I only gave in to these criminal cravings on a few occasions, and every time I stole from the register I promised myself I wouldn’t do it again. This is the last time. I swear. But sure enough, I’d find myself prowling around the stockroom (cranky and ashamed of my belly full of cashews and pecans) making a mental list of how I was going to spend the money I’d extracted from the customer picking up an outdated Dust Buster. I wasted any money I didn’t earn honestly, spending it as quickly as possible on video games and junk food.

I needed a valid motive for stealing to temper my shame, so I blamed genetics. Hadn’t my own mother spent time in the slammer for grand larceny? Oh, did I forget to mention that? Weren’t the first few years of our lives spent wandering blindly amidst a seedy population of drug addicts and criminals? Oops. My bad. Looks like I left that part out, too. I decided that having guilt as my constant companion would be a testament to my goodness, to my inner humanitarian. And if intrinsically good people steal from people they like and who trust them, well, God only knows what the bad people are doing.

When the Christmas season drew to a close my services were no longer needed. When Monica and Harold gave me a $25 Christmas bonus and sent me on my way, I was relieved. Apparently there were never any cameras, and the weight of my crimes evaporated the instant I walked out the door. Tucked into my ratty corduroy satchel was $25 worth of Monica and Harold’s trust, and a half-eaten bag of Christmas nuts.

No. 13, Multi-Restaurant Delivery Girl (Age 17)

CHARACTER ACTOR: An actor who lacks some of the admittedly subjective physical attributes associated with movie stars: too tall, too short, unattractive, overweight, or somehow lacking an ephemeral “star quality.”

Most incoming freshman have only a vague idea of how dining services operate, how to register for classes, what those classes should be, or how to schedule those classes around Days of Our Lives and All My Children. Ideally, parents travel with eager new students to a summer orientation where said student is tossed into a sea of colored pamphlets and information overload. Hordes of preppy, soon-to-be sophomores guide them around singing praises of the school, zealously demonstrating their membership in Brown Nosers of America. Students unable to attend summer orientation catch a last-minute session a few days prior to the start of fall classes (sans parental units). I was one who waited until the later orientation, and so had to register for classes over the phone. Somehow, I wasn’t instructed to sign up for freshman English—who knew? Talk about poor planning. I was doomed.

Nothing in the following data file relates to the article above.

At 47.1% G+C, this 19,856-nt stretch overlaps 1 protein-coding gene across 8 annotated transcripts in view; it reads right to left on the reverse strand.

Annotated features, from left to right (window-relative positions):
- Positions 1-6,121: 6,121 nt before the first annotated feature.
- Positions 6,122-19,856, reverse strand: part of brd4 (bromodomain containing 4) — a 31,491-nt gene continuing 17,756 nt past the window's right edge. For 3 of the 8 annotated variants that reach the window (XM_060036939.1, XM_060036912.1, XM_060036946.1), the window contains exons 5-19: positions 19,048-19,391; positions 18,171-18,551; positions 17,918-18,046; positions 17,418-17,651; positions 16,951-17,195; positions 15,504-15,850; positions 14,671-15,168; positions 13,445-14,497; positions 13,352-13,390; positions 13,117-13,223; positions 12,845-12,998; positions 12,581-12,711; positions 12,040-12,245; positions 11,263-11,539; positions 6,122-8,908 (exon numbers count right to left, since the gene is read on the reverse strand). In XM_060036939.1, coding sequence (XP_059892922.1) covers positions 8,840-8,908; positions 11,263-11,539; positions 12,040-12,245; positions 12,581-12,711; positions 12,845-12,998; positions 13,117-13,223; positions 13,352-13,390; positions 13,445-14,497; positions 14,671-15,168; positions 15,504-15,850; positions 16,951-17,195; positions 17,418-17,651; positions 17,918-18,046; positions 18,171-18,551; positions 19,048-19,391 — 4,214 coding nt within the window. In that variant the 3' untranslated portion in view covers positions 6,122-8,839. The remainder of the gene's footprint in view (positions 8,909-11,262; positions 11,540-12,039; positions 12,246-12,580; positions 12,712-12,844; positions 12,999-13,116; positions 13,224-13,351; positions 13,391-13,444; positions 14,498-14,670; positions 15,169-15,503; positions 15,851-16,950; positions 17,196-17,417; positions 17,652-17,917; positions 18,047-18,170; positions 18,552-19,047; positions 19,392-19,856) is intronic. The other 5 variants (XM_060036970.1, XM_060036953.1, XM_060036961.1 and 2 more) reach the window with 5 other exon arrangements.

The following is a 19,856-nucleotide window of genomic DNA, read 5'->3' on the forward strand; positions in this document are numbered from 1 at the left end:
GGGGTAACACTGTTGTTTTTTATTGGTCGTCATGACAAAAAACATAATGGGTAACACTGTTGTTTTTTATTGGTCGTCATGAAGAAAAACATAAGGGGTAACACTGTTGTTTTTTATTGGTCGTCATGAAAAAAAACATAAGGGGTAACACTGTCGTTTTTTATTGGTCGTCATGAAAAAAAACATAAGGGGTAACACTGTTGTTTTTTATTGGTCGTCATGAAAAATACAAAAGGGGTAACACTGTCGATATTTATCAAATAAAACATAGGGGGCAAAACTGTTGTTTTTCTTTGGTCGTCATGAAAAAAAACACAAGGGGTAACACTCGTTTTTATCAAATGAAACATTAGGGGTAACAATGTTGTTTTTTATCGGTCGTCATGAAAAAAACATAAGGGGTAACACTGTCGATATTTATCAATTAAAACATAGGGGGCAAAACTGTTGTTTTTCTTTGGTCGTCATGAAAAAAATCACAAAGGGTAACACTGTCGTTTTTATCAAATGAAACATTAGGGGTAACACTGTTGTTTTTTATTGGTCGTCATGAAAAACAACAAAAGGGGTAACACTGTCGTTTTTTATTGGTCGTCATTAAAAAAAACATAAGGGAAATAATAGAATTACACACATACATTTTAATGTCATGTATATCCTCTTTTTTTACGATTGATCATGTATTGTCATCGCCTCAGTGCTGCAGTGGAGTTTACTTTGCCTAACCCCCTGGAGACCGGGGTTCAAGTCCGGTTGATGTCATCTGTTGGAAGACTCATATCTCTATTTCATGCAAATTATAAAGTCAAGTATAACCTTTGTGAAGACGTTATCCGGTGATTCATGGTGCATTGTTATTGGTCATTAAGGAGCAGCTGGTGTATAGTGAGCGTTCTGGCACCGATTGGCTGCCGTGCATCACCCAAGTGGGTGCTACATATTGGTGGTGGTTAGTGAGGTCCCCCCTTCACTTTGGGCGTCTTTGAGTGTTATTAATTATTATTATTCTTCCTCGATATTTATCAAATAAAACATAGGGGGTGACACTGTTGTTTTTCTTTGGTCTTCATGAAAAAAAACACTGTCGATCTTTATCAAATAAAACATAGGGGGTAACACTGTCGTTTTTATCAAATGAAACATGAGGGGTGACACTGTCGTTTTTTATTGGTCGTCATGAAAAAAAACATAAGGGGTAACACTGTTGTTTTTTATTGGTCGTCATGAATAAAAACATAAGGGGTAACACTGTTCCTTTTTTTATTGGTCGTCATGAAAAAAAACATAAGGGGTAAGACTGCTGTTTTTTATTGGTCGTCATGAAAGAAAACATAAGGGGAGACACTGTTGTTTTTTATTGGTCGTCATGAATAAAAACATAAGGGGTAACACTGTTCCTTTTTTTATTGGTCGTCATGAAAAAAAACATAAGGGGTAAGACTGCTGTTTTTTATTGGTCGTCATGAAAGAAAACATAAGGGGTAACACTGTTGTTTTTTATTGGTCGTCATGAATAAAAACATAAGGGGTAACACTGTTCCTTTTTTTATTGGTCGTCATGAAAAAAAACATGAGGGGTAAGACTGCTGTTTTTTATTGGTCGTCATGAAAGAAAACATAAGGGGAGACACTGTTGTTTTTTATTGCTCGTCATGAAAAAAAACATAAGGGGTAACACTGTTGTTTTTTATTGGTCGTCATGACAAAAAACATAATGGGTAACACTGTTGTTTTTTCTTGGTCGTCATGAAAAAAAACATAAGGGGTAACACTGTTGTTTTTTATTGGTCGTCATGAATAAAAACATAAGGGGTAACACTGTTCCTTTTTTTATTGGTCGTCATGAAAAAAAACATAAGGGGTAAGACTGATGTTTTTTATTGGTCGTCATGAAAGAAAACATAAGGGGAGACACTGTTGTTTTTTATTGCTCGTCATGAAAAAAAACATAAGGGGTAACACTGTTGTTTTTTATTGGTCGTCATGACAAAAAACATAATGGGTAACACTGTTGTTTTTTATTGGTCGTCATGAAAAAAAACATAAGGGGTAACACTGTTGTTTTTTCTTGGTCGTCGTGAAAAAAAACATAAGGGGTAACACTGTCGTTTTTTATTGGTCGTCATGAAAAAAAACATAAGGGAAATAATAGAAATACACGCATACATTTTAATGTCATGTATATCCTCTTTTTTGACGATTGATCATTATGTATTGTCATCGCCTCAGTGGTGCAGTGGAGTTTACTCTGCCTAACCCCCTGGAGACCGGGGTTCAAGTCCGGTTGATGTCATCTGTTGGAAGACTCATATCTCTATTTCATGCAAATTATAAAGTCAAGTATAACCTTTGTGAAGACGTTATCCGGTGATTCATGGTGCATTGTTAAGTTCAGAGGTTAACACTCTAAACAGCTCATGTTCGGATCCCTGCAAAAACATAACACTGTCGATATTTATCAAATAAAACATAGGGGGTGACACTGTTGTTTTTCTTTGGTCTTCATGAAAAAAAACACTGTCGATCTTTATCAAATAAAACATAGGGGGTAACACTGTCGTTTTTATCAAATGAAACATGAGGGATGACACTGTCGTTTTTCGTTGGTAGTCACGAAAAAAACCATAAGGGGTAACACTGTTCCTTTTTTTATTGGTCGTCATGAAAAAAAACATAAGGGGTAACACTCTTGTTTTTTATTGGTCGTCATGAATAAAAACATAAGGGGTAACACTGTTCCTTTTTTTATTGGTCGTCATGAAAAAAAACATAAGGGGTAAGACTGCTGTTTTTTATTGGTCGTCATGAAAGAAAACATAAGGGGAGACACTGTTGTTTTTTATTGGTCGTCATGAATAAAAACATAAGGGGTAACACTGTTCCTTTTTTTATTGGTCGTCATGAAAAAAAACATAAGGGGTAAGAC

If your parents didn’t go to college—and mine didn’t, in fact, my Dad only made it through the eighth grade—then there is little or no concept of the college experience. Orientation? Care packages? College savings? Huh? Mom filled out the financial aid forms and, after that, I was on my own. On campus I got lost trying to find this magical orientation and so dismissed it entirely, losing out on vital information about securing work-study positions to supplement my student loans and non-existent savings. I was up crap creek without a paddle or a lifejacket or any ability to swim. I swore I wasn’t going to work in a fast food joint again, and I wasn’t sold on the idea of wearing a hairnet in the cafeteria. It was bad enough I had braces on my teeth and a body I cried about every night before I went to sleep; I didn’t need a hairnet and fry-pimpled skin to completely rule out any chances of companionship. But I was fortunate enough to have a car, and just down the street from my dormitory was a place advertising several delivery positions with flexible schedules and lots of tips. Tips. I gazed to the heavens, dreaming of bulging pockets and endless trips to the vending machines for Twinkies and cheese sandwiches. I would get my tips.

The business was brand new, started by a former student bored with having been limited to pizza and sub delivery while in college. He created a service that delivered food from a large selection of restaurants—even diners and ice cream shops. My Le Car would be a trusty steed for delivery. Young women have strange relationships with 4-cylinder engines and stick shifts. I felt as though I ruled the world, zipping and darting and shifting and beeping and laughing at my auto-efficiency and self-proclaimed bad-assery because I could drive a manual transmission. So I zipped and darted down the street to Hungry Cyclone’s headquarters for my first shift as a delivery driver in a city I had lived in for less than ten days.

I ended up with just three delivery runs that night and $7 in tips. Ouch. That was far less than the thirty or forty dollars I had been hoping for—even if I figured in $4.25 an hour plus ten cents a mile.